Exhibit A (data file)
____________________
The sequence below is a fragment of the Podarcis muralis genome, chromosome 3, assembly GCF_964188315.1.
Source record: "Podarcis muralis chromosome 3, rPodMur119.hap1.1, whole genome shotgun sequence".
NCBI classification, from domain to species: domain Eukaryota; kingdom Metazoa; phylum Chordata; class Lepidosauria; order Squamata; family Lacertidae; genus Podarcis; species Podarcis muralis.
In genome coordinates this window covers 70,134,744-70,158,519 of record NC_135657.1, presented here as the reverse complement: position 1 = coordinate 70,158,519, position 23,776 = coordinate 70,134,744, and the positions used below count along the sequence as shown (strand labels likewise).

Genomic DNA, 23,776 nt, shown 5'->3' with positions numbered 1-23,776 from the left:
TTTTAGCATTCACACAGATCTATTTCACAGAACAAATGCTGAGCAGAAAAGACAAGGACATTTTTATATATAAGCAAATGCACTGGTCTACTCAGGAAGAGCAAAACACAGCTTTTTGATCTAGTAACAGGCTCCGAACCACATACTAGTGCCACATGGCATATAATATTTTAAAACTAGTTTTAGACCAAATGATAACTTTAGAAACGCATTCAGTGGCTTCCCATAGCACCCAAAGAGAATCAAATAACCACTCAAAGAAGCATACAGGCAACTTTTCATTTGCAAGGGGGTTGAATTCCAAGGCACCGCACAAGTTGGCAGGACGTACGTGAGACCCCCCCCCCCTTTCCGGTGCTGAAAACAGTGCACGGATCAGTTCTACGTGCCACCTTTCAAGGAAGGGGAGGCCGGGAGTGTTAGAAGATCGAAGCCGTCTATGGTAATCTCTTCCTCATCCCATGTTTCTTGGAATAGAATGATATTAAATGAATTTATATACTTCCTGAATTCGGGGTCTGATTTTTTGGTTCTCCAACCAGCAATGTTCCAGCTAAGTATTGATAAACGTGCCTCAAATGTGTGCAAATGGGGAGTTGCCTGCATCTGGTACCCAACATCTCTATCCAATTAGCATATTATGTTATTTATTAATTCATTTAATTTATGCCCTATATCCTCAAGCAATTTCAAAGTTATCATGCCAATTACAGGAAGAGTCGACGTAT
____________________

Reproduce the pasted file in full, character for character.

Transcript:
The sequence below is a fragment of the Podarcis muralis genome, chromosome 3, assembly GCF_964188315.1.
Source record: "Podarcis muralis chromosome 3, rPodMur119.hap1.1, whole genome shotgun sequence".
NCBI classification, from domain to species: domain Eukaryota; kingdom Metazoa; phylum Chordata; class Lepidosauria; order Squamata; family Lacertidae; genus Podarcis; species Podarcis muralis.
In genome coordinates this window covers 70,134,744-70,158,519 of record NC_135657.1, presented here as the reverse complement: position 1 = coordinate 70,158,519, position 23,776 = coordinate 70,134,744, and the positions used below count along the sequence as shown (strand labels likewise).

Genomic DNA, 23,776 nt, shown 5'->3' with positions numbered 1-23,776 from the left:
TTTTAGCATTCACACAGATCTATTTCACAGAACAAATGCTGAGCAGAAAAGACAAGGACATTTTTATATATAAGCAAATGCACTGGTCTACTCAGGAAGAGCAAAACACAGCTTTTTGATCTAGTAACAGGCTCCGAACCACATACTAGTGCCACATGGCATATAATATTTTAAAACTAGTTTTAGACCAAATGATAACTTTAGAAACGCATTCAGTGGCTTCCCATAGCACCCAAAGAGAATCAAATAACCACTCAAAGAAGCATACAGGCAACTTTTCATTTGCAAGGGGGTTGAATTCCAAGGCACCGCACAAGTTGGCAGGACGTACGTGAGACCCCCCCCCCCTTTCCGGTGCTGAAAACAGTGCACGGATCAGTTCTACGTGCCACCTTTCAAGGAAGGGGAGGCCGGGAGTGTTAGAAGATCGAAGCCGTCTATGGTAATCTCTTCCTCATCCCATGTTTCTTGGAATAGAATGATATTAAATGAATTTATATACTTCCTGAATTCGGGGTCTGATTTTTTGGTTCTCCAACCAGCAATGTTCCAGCTAAGTATTGATAAACGTGCCTCAAATGTGTGCAAATGGGGAGTTGCCTGCATCTGGTACCCAACATCTCTATCCAATTAGCATATTATGTTATTTATTAATTCATTTAATTTATGCCCTATATCCTCAAGCAATTTCAAAGTTATCATGCCAATTACAGGAAGAGTCGACGTAT